You might not realize it, but you have probably seen bobtail trucks on the roadway numerous times. A bobtail truck is a tractor-trailer without the trailer part attached.
Driving a bobtail truck is dangerous because tractor-trailers are not designed to be driven without being connected to a trailer. Bobtailed trucks are harder to maneuver and have a greater breaking distance, which makes it difficult for truck drivers to avoid potential accidents, especially in emergency situations.
Truck accidents are serious and often cause catastrophic injuries, fatalities, and expensive property damage. Statistics compiled by the Insurance Institute for Highway Safety show that over 4,000 people were killed in accidents involving commercial trucks in 2020.
If you were injured in a collision involving a bobtailing truck in Virginia, contact the Virginia commercial truck accident attorneys at Shapiro, Washburn & Sharp for a free consultation. Our experienced lawyers will examine the details of your case and determine the most effective legal strategy for bringing the negligent driver to account.
How Does Bobtailing Change the Way a Truck Operates?
Commercial trucks are comprised of two parts, the front cab where the driver sits, and the rear trailer which is used to haul freight. Since commercial trucks are meant to pull these extremely heavy trailers, the majority of the truck’s braking power is in the back wheels underneath the trailer, while the front wheels are used primarily for steering.
When a trailer is not attached, however, the front tires hold most of the truck’s weight. When a truck is bobtailing, the back wheels have a lot less traction which reduces the vehicle’s braking power. Commercial trucks already require a significant braking distance and a bobtail truck requires even more.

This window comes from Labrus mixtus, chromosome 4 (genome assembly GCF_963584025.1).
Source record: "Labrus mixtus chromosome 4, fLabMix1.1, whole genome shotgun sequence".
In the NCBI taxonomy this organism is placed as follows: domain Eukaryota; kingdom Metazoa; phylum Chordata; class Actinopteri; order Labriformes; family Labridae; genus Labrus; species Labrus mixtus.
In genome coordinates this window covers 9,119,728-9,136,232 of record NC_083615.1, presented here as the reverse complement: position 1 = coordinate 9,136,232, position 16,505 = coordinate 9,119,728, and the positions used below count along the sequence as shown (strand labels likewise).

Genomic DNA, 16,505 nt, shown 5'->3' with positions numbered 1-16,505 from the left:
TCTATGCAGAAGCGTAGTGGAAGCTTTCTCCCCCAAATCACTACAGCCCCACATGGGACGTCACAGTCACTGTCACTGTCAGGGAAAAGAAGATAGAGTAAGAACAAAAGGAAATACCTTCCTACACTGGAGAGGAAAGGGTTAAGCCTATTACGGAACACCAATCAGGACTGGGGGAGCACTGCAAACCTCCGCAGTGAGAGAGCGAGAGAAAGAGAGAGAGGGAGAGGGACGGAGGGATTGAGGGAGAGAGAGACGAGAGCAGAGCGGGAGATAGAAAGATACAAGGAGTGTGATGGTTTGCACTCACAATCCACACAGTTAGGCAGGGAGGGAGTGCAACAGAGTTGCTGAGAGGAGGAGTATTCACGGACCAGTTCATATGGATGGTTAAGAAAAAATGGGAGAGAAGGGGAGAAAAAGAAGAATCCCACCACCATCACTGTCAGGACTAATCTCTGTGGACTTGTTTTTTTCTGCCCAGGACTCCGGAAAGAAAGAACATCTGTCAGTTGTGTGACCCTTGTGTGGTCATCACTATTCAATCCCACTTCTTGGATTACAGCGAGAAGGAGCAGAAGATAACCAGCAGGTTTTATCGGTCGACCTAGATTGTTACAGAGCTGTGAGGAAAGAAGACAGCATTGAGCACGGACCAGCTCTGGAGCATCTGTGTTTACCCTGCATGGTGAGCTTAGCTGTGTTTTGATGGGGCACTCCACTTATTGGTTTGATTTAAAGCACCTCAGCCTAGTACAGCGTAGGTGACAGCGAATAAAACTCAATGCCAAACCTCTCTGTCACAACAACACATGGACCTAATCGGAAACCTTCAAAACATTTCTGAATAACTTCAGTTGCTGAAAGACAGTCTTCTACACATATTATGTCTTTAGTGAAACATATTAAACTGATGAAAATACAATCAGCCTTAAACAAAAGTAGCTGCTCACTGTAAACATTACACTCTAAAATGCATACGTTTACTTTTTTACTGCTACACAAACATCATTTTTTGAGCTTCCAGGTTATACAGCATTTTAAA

Also, truck operators might have a difficult time controlling the truck because the weight is distributed unevenly across the tires. Overall, a bobtail truck does not handle the same as one with a trailer attached. They are more prone to skidding or overturning on slippery roads and sharp turns.
Why Are Emergency Maneuvers Harder to Execute?
Truck operators have to try very hard to avoid any swerving or sudden braking when they are bobtailing. The vehicle’s braking system will always function as though the weight distribution between the cab and the trailer is even. It has no way to take into account the weight differential caused by bobtailing. It is for this reason that emergency driving maneuvers that would be perfectly sufficient in a fully loaded tractor-trailer might cause one that is bobtailed to lose control and run off the roadway or swerve into an oncoming lane and cause a head-on collision.
Understanding How Bobtailing is Dangerous Can Help Prevent Accidents
When truck operators understand the dangers of bobtailing, they are better prepared for potentially dangerous driving conditions. Truck drivers should always obey all traffic lights and signs, maintain an adequate following distance from the vehicle in front of them, and be prepared to bring the truck to a full and complete stop.
It is also important for the drivers of standard passenger vehicles to be mindful of the hazards associated with bobtailing. Defensive driving is important when you are near a bobtail truck, as is leaving an ample amount of following distance.
Get Help With Your Bobtailing Accident, Today!
If you were injured in an accident involving a bobtailed commercial truck in Virginia, contact the law firm of Shapiro, Washburn & Sharp for a free consultation. We have been protecting our clients’ rights since 1985 and know what it takes to achieve a favorable outcome to your injury claim. You can count on our skilled and capable Virginia truck accident lawyers to secure the financial compensation the law entitles you to. Schedule your free consultation today by calling (833) 997-1774.
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